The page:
Agriculture is an integral part of Karnataka but a number of issues have crippled farmers over the last few years.

What Is the Farmers’ Pulse This Karnataka Elections?

Video Editor: Prashant Chauhan
Cameraperson: Smitha TK

23-year-old Mamta sits in the verandah grinding coconut and coriander paste in a mortar. It was 4 pm... soon, people would line up outside the house for hot dosas and tea. Her mother-in-law was busy prepping the shop, lining up all the cigarettes, paan masala packets and butter biscuits.

In the corner of the dimly lit room was a photograph of a young man. It has been a year since Mamta’s husband Chandu consumed a bottle of poison and died in this very house. When all his crops had failed, and continuous drought took a toll on his income, he began drowning in mounting debt.

Now, his wife and mother are left to run a hotel at home and a small shop to repay the Rs 5 lakh loan and sustain their family.

This is the story of several farmers in Karnataka who have committed suicide despite Karnataka being blessed with abundant resources.

So we at The Quint set out to villages in Mandya, Karnataka to find out what the farmers want from the upcoming elections.

Unconvinced by Band-Aid Solutions

(Photo Courtesy: TK Smitha/ The Quint)
There are several deserted houses like this in Mandya which belong to farmers who have committed suicide due to mounting debt.

The farmers say that they have a few pressing issues that need to be urgently resolved.

Their major demands are these: Loan waivers, low interest rates for loans, higher minimum support price, better irrigation methods, and a solution to water scarcity.

My son’s yield completely failed, no government gave us any water, he had a loan of 5 lakhs and had to support his 2 sisters and family. He didn’t know what else to do.
Rajamma, mother of the deceased farmer Chandu.

The Cauvery issue has also been a major bone of contention polarising Tamil Nadu and Karnataka. For decades, the two states have been fighting over timelines, frequency, and quantity of water to be released. Now, political parties in Tamil Nadu are accusing the ruling party at the Centre of favouring Karnataka by not constituting the Cauvery Management Board, keeping elections in mind.

But some farmers ask, “How can we give you water when our own farmers are dying?”

The Siddaramaiah government had announced a crop loan waiver of Rs 50,000 for every farmer. The Chief Minister claimed Rs 8,165 crores were waived for 22,27,506 farmers across Karnataka.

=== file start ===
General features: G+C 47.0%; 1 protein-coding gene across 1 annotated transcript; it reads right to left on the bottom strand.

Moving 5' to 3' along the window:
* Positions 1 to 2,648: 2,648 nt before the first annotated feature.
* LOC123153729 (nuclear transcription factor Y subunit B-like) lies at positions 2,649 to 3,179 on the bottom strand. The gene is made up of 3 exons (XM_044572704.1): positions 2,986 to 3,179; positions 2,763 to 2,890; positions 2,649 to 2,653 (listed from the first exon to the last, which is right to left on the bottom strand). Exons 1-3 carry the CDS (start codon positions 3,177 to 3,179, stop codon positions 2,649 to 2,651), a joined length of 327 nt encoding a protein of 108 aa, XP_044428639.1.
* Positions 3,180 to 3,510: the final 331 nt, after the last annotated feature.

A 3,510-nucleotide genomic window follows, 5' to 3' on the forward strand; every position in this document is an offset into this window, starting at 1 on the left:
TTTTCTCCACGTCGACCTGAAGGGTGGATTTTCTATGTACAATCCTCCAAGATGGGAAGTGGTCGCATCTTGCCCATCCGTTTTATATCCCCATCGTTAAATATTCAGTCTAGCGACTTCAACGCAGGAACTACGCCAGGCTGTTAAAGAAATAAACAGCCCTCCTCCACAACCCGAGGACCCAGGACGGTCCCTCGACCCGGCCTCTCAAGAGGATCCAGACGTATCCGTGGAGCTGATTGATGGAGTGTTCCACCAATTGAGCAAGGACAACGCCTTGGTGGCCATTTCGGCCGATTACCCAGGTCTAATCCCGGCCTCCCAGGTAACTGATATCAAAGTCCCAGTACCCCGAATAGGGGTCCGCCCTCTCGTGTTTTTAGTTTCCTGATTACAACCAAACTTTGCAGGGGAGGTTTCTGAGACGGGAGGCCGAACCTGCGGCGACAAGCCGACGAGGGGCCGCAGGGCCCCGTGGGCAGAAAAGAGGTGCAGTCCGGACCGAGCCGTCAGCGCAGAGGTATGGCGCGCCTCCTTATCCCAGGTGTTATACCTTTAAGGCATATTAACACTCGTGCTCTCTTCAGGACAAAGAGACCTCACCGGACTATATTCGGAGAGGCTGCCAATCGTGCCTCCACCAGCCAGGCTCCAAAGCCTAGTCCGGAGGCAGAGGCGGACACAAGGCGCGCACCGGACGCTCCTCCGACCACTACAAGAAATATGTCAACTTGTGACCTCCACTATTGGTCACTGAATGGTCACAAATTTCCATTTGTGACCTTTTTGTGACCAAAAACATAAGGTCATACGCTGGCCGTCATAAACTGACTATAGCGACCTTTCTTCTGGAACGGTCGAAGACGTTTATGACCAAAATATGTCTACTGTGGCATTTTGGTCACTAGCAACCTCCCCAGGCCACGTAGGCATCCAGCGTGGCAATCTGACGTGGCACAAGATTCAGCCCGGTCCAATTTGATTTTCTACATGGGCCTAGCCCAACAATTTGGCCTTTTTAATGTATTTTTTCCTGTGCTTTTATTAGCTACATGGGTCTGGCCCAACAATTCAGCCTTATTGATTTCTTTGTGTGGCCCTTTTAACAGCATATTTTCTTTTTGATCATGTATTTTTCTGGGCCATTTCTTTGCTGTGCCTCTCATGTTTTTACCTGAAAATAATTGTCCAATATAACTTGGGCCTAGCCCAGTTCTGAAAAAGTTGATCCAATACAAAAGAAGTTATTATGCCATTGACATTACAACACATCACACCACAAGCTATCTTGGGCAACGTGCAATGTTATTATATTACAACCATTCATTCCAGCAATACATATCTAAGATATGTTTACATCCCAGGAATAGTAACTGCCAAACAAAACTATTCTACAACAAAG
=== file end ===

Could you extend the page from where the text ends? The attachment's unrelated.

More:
But farmers say that is simply not enough, as they have taken loans of Rs 3-6 lakh and with failing crops and exorbitant interest rates, they have become impossible to repay. Many farmers also say that because they didn’t get subsidies from the government, they haven’t been able to afford to build storage facilities and godowns and so most of their produce has perished.

It is like refusing to give rice to a hungry man and rubbing some ghee on his lips instead.
Ramasamy, Farmer
(Photo Courtesy: TK Smitha/ The Quint)
Many farmers say that because they didn’t get subsidies from the government, they haven’t been able to afford to build storage facilities and godowns and so most of their produce has perished.

Ending Suicides Is the Priority

The reason why farmers say it is necessary to have farmer-oriented governance is to put an end to suicides.

The numbers have gone up: From 1,569 suicides in 2015 to 2,079 farmers in 2016. This even after India saw a 10% decline in suicide rates during this period.
(Photo Courtesy: TK Smitha/ The Quint)
There are several families who are living in the sorrow of losing their son/ husband/father and are still repaying the loans they had once borrowed.

Several leaders have promised farmers for a better life if they are elected to power but most remain skeptical about these lofty claims.

While travelling through these villages, The Quint chanced upon a small village Hodagatta.

Just over 20 kms from Mandya, this village with just about 600 people, has decided to boycott this Karnataka elections 2018.
(Photo Courtesy: TK Smitha/ The Quint)

There are no proper roads to reach this village, no public transport, no street lights, power cuts for at least 8 hours every day and only three small water tanks
to serve the entire village. Already, 100 people from here have gone to Bengaluru in search of jobs.

The villagers claim that no political parties have come here even to campaign.

None of the MLAs have even visited our village. It is because we are all Lingayats here. Whether it is Congress or JD (S). Even MLA Ambareesh won’t do anything. He won’t even come to our village.
Rajesh, Panchayat Leader

They say that because political parties had ignored them completely anyway, they feel their votes won’t really matter. They say it is because all the villagers are Lingayats and parties were playing politics with religion in the region.

Recently, when Prime Minister Narendra Modi visited Karnataka, he urged the people of Karnataka to vote for change in the Assembly elections, saying their mandate would decide the future of farmers and youth.

With every political party promising the same, who could possibly win the confidence of the farmers? 15 May 2018 will decide.

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